Steele must be careful of shadow he's standing in

November 29, 2005|By MICHAEL OLESKER

George W. Bush, having returned from all the places in the world where he could duck the political flak in Washington, plans to come here tomorrow. He'll walk into a crowd at the ballpark where the Baltimore Ravens play a vague approximation of professional football and hope to distract everybody long enough for Michael Steele to dip into their wallets.

But the nervousness around the hustle is palpable. The lieutenant governor of Maryland wants everybody to pay attention to Bush, but not so much attention that they remember what this president's been doing, and then connect it too closely to Steele.

It's a pretty delicate dance. Democratic activists have been planning for at least the past couple of weeks to demonstrate outside the ballpark and make enough noise that everybody notices the Bush-Steele connection and asks the proper questions about it.

Such as: What does Steele think about Bush's war in Iraq, which has the country so nervous and Capitol Hill so antagonistic that the president couldn't wait to get out of Washington for a while? Steele wants to become a U.S. senator. Would he stand by Bush's policies in Iraq or would he have the courage to say: Mr. President, you've botched this thing - you moved the facts around to build a phony case for combat and that's created a whole new generation of people around the globe who hate this country?

And more questions: Where does Steele stand on Bush's Social Security plans? On Bush's tax cuts? And what does he think about these CIA leaks that led to Lewis "Scooter" Libby's indictment and continue to keep Dick Cheney and Karl Rove awake at night?

The Rove question arises from the fundraiser Steele held last summer in Washington when the big draw was Rove. It looked better then than it does now. Then, Rove was merely seen as the president's brain; now he's seen as somebody who might have outed a U.S. spy out of political spite.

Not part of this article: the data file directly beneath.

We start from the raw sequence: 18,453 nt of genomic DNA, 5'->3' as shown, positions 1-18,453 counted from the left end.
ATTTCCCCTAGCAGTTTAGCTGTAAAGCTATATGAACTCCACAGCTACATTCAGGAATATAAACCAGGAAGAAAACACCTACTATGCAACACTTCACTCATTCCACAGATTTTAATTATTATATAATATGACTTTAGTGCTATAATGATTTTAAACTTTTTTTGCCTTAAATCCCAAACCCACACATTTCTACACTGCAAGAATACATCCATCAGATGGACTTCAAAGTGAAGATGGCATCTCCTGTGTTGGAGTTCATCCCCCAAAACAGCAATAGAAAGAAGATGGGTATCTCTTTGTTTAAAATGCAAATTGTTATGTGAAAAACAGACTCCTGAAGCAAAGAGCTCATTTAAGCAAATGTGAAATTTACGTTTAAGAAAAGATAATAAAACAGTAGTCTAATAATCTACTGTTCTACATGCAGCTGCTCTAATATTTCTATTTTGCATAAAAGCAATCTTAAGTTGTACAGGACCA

Politics often makes for awkward alliances. When the national Republican Party was wooing Steele to run for the Senate, it made all sorts of promises. It would raise lots of money for him. It would bring the president here to talk him up.

Everybody knows why. The party that tried to stand in the way of nearly every piece of civil rights legislation over the last half of the 20th century sees in the African-American Steele a chance to finally begin changing the very face of its identity. First Colin Powell. Then Condoleezza Rice. Now look at us, America: We've got three black people in the Republican Party!

As Steele gives up being lieutenant governor to run for Paul Sarbanes' vacated Senate seat, having the president show up for tomorrow's fundraiser would ordinarily be a slam-dunk. The affair should bring in lots of money (at $125 a ticket, or $5,000 for a photo with Bush), and it lets the candidate bask in the aura of the most powerful person in the world.

But this is a president with diminishing muscle. At last count, the independent, nonpartisan polling firm of Potomac Inc., measured Bush's popularity in Maryland at 33 percent. That was three weeks ago. Last week, a Harris poll in The Wall Street Journal said 64 percent of Americans now believe that the Bush administration "generally misleads the American public on current issues to achieve its own ends."

Earlier this month, when Bush attempted to provide political help to candidates in New Jersey and Virginia, the candidates carefully kept him at arm's length as they approached Election Day. They preferred to run strictly on their own records.

But Steele's a different case. Plucked out of relative political obscurity three years ago, he's the junior partner in an administration whose primary identity is the waste of three years promoting slot machines. The same Potomac poll that showed Bush at 33 percent also showed Steele's boss, Gov. Robert L. Ehrlich Jr., trailing his Democratic opponents by significant margins.

With the Bush-Steele alliance, conventional wisdom is simple: You raise as much money as you can, and votes will follow as you spread it around. But what price money?

The gamble is that it's still early and most voters aren't focused on politics yet. By the time things get serious, the money's already been banked, and maybe they'll forget Steele's reliance on Bush. Or maybe Bush will be popular again.

Or maybe the Republicans still remember the guy Bush bumped off before John Kerry. His name was Al Gore. Gore tried to keep his distance from the last president, Bill Clinton. Everybody still remembered Monica. Gore figured he could get elected on his own. After all, the economy was strong, the country wasn't at war, and Gore had spent eight years in the White House during some pretty good times. In hindsight, maybe Gore misread the power of presidential support.

If things don't get better for Bush, Steele still has plenty of time to disassociate himself from specific White House policies. Tomorrow's gathering is strictly about money. Grab it, and hope Bush slips out of town before anybody makes too much out of Michael Steele's new best friend.

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